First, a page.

|Nielsen, Forrest - Frosty|
Submitted to: National Nutrient Databank Conference
Publication Type: Abstract Only
Publication Acceptance Date: 4/2/2010
Publication Date: 7/25/2010
Citation: Nielsen, F.H., Scheett, A.J., Johnson, L.K., Lukaski, H.C., Roughead, Z.K. 2010. The use of Self-Reported Food Intakes to Formulate Hypotheses for Expected and Unexpected Findings in Copper, Zinc, and Magnesium Supplementation Studies. Presented at the National Nutrient Databank Conference. Interpretive Summary:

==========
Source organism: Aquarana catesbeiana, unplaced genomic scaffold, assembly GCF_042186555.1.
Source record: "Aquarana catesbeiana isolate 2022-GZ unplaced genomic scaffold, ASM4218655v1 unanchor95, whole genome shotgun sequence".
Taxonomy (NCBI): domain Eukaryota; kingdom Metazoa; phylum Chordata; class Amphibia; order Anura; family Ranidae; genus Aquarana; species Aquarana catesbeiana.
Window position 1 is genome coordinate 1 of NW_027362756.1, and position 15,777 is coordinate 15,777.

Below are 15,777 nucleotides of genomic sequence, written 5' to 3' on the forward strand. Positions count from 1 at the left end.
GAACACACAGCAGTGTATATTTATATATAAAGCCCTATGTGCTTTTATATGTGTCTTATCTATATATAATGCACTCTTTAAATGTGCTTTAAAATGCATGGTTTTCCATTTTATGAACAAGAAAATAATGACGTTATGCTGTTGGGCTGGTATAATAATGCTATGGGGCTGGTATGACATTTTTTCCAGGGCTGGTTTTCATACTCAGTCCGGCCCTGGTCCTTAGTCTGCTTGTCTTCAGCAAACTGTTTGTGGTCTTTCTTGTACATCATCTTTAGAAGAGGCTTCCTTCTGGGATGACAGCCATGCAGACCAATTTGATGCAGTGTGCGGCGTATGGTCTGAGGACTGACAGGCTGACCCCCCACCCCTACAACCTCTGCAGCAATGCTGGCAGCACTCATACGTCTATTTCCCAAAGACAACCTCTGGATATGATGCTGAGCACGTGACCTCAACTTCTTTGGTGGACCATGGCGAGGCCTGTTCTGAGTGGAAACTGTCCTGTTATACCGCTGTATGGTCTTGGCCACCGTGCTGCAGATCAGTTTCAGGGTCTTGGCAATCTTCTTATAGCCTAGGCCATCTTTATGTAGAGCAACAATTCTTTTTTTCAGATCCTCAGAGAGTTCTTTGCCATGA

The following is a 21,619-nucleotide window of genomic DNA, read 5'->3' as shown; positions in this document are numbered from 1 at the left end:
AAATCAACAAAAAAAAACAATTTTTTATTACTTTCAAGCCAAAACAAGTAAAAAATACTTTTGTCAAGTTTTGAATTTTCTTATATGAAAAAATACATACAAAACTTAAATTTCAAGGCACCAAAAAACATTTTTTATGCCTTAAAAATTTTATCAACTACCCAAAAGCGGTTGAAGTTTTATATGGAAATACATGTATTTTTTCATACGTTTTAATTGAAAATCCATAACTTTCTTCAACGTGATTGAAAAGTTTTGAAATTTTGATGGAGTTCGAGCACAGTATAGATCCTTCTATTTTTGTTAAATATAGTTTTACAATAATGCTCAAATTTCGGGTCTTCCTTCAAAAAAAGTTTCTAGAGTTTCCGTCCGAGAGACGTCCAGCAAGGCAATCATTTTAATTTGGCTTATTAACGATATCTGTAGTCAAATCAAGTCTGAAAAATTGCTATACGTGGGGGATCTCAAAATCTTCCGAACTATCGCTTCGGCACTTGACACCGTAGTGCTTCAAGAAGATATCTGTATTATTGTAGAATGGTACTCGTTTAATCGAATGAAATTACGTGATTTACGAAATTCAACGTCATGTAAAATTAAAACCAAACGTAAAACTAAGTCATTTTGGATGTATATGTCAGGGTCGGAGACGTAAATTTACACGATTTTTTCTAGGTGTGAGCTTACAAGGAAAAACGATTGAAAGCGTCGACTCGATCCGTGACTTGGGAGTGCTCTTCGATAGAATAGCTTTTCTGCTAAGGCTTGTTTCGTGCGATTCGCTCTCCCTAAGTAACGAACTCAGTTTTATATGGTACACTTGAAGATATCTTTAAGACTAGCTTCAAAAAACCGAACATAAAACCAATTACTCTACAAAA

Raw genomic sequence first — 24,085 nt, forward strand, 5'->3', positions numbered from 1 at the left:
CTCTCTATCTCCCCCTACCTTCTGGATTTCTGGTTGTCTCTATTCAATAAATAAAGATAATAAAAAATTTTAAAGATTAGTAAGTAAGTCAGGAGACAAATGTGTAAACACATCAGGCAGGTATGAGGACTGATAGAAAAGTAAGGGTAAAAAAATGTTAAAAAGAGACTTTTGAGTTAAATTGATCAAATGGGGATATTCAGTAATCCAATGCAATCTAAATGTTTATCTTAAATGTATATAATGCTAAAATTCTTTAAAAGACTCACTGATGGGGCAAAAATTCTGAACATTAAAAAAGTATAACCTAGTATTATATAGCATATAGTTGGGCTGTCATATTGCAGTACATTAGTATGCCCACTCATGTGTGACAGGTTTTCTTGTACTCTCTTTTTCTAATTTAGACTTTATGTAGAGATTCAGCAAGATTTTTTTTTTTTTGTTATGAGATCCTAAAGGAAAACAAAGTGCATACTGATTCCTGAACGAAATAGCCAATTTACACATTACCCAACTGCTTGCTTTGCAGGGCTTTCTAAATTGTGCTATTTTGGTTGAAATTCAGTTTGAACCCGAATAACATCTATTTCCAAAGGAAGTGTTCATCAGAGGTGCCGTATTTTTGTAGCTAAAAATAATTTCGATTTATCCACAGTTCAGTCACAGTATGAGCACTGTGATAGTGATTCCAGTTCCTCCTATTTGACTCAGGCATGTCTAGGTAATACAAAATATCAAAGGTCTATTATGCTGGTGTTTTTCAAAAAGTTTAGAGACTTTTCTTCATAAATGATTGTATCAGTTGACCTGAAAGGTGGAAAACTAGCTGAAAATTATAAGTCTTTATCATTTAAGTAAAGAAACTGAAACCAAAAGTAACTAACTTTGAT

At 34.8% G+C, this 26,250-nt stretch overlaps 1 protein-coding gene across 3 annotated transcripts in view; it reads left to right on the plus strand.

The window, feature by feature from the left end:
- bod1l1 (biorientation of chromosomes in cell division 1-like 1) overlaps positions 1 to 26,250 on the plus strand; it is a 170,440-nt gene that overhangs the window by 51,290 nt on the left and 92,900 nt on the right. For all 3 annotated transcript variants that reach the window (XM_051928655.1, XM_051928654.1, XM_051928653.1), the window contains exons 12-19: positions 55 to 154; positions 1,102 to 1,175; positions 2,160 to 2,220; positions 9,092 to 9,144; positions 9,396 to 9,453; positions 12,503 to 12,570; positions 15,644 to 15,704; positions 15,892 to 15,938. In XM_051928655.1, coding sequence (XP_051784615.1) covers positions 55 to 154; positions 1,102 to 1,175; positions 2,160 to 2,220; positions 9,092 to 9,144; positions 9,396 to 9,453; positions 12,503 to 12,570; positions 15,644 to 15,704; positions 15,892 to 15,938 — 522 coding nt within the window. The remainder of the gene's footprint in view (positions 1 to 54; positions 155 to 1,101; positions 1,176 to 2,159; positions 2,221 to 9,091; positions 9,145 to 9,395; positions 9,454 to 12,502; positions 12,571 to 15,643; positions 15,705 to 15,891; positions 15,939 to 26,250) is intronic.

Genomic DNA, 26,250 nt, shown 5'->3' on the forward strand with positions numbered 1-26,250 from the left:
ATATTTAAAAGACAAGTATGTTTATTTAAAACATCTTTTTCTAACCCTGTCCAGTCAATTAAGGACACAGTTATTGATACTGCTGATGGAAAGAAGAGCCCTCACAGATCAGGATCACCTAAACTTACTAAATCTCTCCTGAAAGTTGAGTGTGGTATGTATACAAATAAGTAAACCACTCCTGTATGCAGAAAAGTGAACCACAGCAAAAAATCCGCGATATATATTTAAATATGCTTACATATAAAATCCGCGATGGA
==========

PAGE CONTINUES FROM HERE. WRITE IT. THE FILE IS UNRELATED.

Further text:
Technical Abstract: Objective: Determine whether food diary data provide possible explanations for results from supplementation studies that show limited relationships to blood and/or bone indicators of status. Materials and Methods: One two-year study assessed the daily supplementation with 600 mg calcium or 600 mg calcium plus 2 mg copper and 12 mg zinc on bone loss in 164 postmenopausal women. Five-day food diaries were completed four times during the study. Another study assessed inflammatory status by measuring C-reactive protein (CRP) in 100 women and men, ages 51-85, with sleep disorders and supplemented with 300 mg magnesium or a placebo for eight weeks. A 3-day food diary was completed three times. Results: Bone loss indicated by decreased whole body bone mineral densities and T scores was significant in women supplemented with copper and zinc, but not with calcium alone. Food diary data suggested possible reasons for not finding the expected attenuation by copper and zinc. Adequate copper status (only four women consumed <EAR) probably prevented a response to copper. In women consuming <EAR for zinc, those given zinc and copper did not, but those given calcium only did, show significant bone loss.This was opposite to that in women consuming <237 mg magnesium/day (95 percentile of a suggested EAR). Magnesium deficiency may induce bone loss and magnesium balance has been shown to be decreased by zinc. An expected decrease in plasma CRP with magnesium supplementation was associated with dietary magnesium in the other experiment. Significance: Food diaries provide useful information in supplementation studies.